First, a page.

Lessons for policy
The first conceptual hurdle to overcome is to define what is meant by speculation and financialisation. A typical approach to answer this question is to define destabilising speculation as whatever is left over after fundamental forces have been accounted for (Lombardi and Van Robays 2011).
But speculation is the economic response mechanism to a large variety of underlying uncertain changes, some of which could be down to current and/or anticipated demand and supply prospects and some of which could be down to financial layer shifts. Anyone who decides between buying a small car or a petrol guzzler is effectively speculating in oil, and it is surely not a concern that they have a view on the future price of energy. Similarly, the accumulation of physical inventory in anticipation of future changes (providing the market is not being squeezed) is a market solution to uncertainty.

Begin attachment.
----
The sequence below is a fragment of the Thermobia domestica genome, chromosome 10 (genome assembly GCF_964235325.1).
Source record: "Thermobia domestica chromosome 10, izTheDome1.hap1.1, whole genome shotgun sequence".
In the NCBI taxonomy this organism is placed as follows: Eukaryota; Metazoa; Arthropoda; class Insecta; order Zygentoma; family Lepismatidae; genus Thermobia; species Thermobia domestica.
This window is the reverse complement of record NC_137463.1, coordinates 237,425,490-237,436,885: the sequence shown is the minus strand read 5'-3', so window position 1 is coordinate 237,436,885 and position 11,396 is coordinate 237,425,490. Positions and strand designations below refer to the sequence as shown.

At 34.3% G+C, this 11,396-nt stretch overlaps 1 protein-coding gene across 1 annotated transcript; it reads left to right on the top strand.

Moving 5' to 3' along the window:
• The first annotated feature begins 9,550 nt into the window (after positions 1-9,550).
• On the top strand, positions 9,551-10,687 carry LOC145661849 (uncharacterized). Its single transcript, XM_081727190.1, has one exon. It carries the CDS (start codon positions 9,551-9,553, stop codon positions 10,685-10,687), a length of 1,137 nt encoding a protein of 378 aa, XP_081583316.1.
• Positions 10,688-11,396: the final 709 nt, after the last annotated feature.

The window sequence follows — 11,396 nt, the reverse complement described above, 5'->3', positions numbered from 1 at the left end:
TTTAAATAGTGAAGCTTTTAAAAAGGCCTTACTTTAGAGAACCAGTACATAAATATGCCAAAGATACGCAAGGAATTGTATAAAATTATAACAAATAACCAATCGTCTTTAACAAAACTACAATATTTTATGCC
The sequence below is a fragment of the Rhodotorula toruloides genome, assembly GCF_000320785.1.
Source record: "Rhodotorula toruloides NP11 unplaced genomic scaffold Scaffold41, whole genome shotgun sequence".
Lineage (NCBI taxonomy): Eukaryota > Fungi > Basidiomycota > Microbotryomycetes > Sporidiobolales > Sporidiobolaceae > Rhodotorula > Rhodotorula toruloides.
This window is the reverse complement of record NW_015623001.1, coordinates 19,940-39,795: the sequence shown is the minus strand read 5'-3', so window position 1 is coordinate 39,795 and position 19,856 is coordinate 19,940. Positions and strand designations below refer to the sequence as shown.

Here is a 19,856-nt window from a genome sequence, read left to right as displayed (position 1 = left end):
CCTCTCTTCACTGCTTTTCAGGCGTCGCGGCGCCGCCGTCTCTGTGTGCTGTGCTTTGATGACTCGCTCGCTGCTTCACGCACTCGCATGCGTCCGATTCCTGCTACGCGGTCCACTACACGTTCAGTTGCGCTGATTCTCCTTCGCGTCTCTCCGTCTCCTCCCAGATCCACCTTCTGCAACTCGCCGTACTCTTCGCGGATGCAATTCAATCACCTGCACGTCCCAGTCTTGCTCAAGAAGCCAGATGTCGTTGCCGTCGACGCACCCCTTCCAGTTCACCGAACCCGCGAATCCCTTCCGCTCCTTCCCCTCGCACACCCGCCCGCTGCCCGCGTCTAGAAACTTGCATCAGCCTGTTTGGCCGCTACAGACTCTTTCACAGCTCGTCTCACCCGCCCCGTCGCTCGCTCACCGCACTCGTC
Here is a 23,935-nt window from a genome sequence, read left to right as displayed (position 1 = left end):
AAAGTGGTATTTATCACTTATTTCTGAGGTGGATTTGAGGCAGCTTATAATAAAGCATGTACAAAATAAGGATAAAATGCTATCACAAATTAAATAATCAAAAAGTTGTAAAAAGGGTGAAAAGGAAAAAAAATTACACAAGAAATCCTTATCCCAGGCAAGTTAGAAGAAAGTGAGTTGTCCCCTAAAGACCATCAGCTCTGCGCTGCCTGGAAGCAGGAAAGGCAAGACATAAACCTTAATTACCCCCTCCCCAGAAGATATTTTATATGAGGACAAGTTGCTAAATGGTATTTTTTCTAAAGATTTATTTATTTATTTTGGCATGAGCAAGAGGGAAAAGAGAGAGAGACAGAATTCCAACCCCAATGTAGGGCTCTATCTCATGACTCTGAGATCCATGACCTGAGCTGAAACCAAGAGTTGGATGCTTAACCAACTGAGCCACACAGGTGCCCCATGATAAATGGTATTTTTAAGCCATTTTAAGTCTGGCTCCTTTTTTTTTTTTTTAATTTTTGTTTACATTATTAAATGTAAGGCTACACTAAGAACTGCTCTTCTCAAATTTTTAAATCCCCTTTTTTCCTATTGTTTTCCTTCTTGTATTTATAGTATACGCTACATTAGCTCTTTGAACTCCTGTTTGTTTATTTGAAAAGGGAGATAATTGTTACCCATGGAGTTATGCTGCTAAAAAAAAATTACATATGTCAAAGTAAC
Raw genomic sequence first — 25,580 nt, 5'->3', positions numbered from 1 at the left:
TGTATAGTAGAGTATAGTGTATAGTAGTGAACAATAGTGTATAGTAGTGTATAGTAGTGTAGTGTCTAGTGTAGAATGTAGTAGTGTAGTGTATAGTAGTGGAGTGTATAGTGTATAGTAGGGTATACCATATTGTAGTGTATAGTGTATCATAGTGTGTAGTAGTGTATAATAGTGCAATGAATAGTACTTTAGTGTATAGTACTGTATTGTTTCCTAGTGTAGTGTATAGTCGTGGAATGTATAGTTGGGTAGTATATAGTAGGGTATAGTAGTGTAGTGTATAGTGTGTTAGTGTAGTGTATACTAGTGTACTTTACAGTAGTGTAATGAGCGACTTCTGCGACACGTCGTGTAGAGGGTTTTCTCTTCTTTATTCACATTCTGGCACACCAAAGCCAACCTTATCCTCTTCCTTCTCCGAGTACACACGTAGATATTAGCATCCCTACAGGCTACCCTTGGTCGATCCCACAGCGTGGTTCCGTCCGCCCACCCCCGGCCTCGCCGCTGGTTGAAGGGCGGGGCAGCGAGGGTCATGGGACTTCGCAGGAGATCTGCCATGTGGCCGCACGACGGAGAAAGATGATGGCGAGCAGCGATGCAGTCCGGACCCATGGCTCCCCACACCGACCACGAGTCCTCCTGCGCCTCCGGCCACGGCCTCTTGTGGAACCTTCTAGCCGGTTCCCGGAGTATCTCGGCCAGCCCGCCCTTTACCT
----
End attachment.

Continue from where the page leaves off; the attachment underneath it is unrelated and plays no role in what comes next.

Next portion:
Thus, as Parsons (2009) explains, we have to be humble about our ability to capture destabilising speculation as what is left over, using the patchy data that we have on oil fundamentals. Similarly, it should also be hard to try and pick the destabilising rise in financial participation from that which is a healthy consequence of secular trends in financial globalisation and financial innovation. Another route is to ask if more underlying changes, such the greater appetites or resources of purely financial investors, can be damaging for final consumers. This is a complementary strategy to an empirical approach. As the
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